HH asks PSs, ministers to pull in one direction

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HH asks PSs, ministers to pull in one direction

By Kombe Chimpinde Mataka

PRESIDENT Hakainde Hichilema says he has noted a trend where permanent secretaries are working in isolation from ministers.
He also observed that public tenders are still being issued at high cost.


Swearing in mines permanent secretary Moya Lumamba, Himba Cheelo at energy and commerce’s John Mulongoti at State House yesterday, President Hichilema said he wanted to see permanent secretaries and ministers work as a team as opposed to pulling in different directions.
“I am noticing a trend where permanent secretaries are pulling in one direction and ministers in another direction. There is no way business can work like that. We have to work as a team. That is the way work is done,” he said.


President Hichilema said the roles of the three permanent secretaries were clear because the trio was recommended and promoted from the ministries where it served.


He noted rampant cases of corruption in the Ministry of Mines particularly the cadastre department.
He said he wanted to see licences going to Zambians as much as possible but in a legal way.
“We want to end illegal mining,” President Hichilema said. “You have to unlock assets that are sitting there at Mopani, KCM and many others quickly so that we can provide economic transformation for jobs that we have articulated in the 8th National Development Plan,” President Hichilema said.


He told Cheelo to assemble a team that would unlock the energy sector and not to go and make friends, with his main concern on the sluggish development of the Kalungushi Dam.
“You are going to deliver the vision of the UPND,” he said.


President Hichilema expressed disappointment that controlling officers were allowing tenders to be issued a high price.
And speaking when he swore in the US, Swedish and Finish ambassadors Michael Gonzales, Johan Hollenborg and Saana Helinen, President Hichilema called on the envoys to help get Zambia’s debt restructured by creditors through the G20 Common Framework.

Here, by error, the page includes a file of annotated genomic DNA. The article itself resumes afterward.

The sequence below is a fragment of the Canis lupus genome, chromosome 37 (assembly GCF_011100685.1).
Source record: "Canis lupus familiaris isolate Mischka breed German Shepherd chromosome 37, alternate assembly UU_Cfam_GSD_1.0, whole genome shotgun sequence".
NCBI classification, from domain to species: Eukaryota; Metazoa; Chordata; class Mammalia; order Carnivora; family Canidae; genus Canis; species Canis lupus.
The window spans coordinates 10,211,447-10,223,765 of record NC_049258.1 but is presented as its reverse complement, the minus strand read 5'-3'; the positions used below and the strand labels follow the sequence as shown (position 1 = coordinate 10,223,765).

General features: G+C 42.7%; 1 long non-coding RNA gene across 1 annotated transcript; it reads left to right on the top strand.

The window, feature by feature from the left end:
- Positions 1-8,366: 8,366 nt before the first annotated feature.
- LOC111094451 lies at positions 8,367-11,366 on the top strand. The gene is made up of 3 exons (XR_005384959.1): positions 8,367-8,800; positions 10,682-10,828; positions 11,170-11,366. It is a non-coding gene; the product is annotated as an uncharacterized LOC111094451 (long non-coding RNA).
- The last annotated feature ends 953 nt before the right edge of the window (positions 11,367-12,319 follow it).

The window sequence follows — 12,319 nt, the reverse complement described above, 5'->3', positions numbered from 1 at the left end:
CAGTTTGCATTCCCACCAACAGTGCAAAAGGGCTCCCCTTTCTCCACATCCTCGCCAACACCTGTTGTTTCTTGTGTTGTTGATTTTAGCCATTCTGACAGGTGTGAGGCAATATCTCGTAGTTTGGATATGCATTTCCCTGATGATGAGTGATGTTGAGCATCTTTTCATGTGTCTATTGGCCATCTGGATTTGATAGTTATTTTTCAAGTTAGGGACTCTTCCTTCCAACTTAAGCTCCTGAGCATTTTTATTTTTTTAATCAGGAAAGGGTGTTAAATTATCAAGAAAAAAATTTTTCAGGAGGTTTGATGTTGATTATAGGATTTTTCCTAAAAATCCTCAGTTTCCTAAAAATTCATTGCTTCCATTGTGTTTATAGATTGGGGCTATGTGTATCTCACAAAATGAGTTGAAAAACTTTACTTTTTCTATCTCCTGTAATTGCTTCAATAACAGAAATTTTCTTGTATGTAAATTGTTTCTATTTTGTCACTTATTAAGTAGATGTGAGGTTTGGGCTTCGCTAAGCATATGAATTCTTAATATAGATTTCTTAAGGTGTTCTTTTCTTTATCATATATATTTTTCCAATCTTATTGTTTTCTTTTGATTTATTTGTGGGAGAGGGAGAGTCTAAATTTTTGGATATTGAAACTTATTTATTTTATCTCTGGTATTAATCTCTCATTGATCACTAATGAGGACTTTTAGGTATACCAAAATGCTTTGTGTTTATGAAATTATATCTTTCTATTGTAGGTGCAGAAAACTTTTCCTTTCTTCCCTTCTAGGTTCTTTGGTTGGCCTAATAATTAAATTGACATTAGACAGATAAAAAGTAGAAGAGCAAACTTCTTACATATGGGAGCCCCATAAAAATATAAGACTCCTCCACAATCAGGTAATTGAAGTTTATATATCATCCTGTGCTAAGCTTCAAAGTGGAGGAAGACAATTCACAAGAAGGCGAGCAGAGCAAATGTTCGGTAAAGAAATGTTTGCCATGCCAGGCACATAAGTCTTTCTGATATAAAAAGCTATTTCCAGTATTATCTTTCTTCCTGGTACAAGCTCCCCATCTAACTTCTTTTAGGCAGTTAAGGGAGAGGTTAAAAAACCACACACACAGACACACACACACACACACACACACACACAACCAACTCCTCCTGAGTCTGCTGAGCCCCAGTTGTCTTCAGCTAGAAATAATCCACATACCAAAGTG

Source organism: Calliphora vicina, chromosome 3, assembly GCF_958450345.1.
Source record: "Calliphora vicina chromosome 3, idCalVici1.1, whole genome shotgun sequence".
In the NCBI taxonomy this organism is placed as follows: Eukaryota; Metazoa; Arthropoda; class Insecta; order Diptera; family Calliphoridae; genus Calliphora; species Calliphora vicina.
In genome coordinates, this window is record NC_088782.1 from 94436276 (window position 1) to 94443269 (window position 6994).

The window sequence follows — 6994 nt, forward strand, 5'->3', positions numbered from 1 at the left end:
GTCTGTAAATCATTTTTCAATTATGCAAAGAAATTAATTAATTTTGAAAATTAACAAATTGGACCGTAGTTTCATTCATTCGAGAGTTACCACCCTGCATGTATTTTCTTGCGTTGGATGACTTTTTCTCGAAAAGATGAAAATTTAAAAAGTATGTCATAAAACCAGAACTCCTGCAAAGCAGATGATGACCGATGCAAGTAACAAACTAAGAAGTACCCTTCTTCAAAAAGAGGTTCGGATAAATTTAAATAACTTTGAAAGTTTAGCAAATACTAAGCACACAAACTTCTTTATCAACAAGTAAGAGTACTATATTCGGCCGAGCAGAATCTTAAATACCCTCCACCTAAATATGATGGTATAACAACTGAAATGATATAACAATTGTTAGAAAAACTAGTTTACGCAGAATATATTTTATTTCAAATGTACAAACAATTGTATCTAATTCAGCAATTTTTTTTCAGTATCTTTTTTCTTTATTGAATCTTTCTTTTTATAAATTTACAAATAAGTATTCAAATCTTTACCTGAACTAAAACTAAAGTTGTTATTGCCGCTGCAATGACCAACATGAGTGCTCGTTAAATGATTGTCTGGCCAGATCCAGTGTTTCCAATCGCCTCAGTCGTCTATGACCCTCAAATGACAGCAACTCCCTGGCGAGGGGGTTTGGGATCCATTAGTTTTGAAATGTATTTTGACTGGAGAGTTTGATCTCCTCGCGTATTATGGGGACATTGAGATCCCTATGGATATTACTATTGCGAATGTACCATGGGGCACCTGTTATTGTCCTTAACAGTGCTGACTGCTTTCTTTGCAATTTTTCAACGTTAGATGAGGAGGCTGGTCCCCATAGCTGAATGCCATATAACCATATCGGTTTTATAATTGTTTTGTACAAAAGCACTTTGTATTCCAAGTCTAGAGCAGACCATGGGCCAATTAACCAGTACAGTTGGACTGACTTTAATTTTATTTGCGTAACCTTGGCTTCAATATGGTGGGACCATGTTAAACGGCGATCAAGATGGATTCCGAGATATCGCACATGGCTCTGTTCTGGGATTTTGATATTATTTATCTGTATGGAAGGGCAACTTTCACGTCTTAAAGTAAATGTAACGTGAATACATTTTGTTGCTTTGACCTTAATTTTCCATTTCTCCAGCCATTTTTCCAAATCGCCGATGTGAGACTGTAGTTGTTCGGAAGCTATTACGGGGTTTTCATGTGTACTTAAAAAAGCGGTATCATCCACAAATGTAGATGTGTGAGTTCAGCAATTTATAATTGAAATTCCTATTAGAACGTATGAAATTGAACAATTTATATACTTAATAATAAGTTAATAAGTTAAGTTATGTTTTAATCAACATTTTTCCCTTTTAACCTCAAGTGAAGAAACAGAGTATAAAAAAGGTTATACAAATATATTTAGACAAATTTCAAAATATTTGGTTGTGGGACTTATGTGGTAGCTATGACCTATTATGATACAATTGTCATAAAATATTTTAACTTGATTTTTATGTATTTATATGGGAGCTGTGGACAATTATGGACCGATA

“As we proceed to the content of the rest of the discussions we ask for more support,” he said.


President Hichilema said he wanted the government to continue with its relationship with US following three years without an ambassador at its mission in Zambia.


He said the US was a valued partner of Zambia and a supporter of various development programmes.
Ambassador Gonzales said he looked to push reforms support for Zambia to assist the government’s reform programmes.
Ambassador Hollenborg said Sweden welcomed the reforms that President Hichilema’s government has introduced in particular those aimed at strengthening democracy and human rights such as improved freedom of the media, review of the public order Act, the adoption of the children’s code bill, the intention to abolish the death penalty, and the fight against corruption.


“Your efforts are noted also internationally. In short I am happy to see that Zambia is on the right track,” Ambassador Hollenborg said.
He said Sweden welcomed the recent IMF support programme, which he said was of paromount importance.
“Swedish development cooperation in Zambia is aligned with the 8th National Development plan,” he said.
Ambassador Hollenborg said the relationship between Zambia and Sweden was excellent.


Finnish Ambassador Helinen said he welcomed Zambia’s ambition to make itself a peacemaker in the region and the world.
Ambassador Helinen said she was happy to be in Zambia at a time the atmosphere was positive.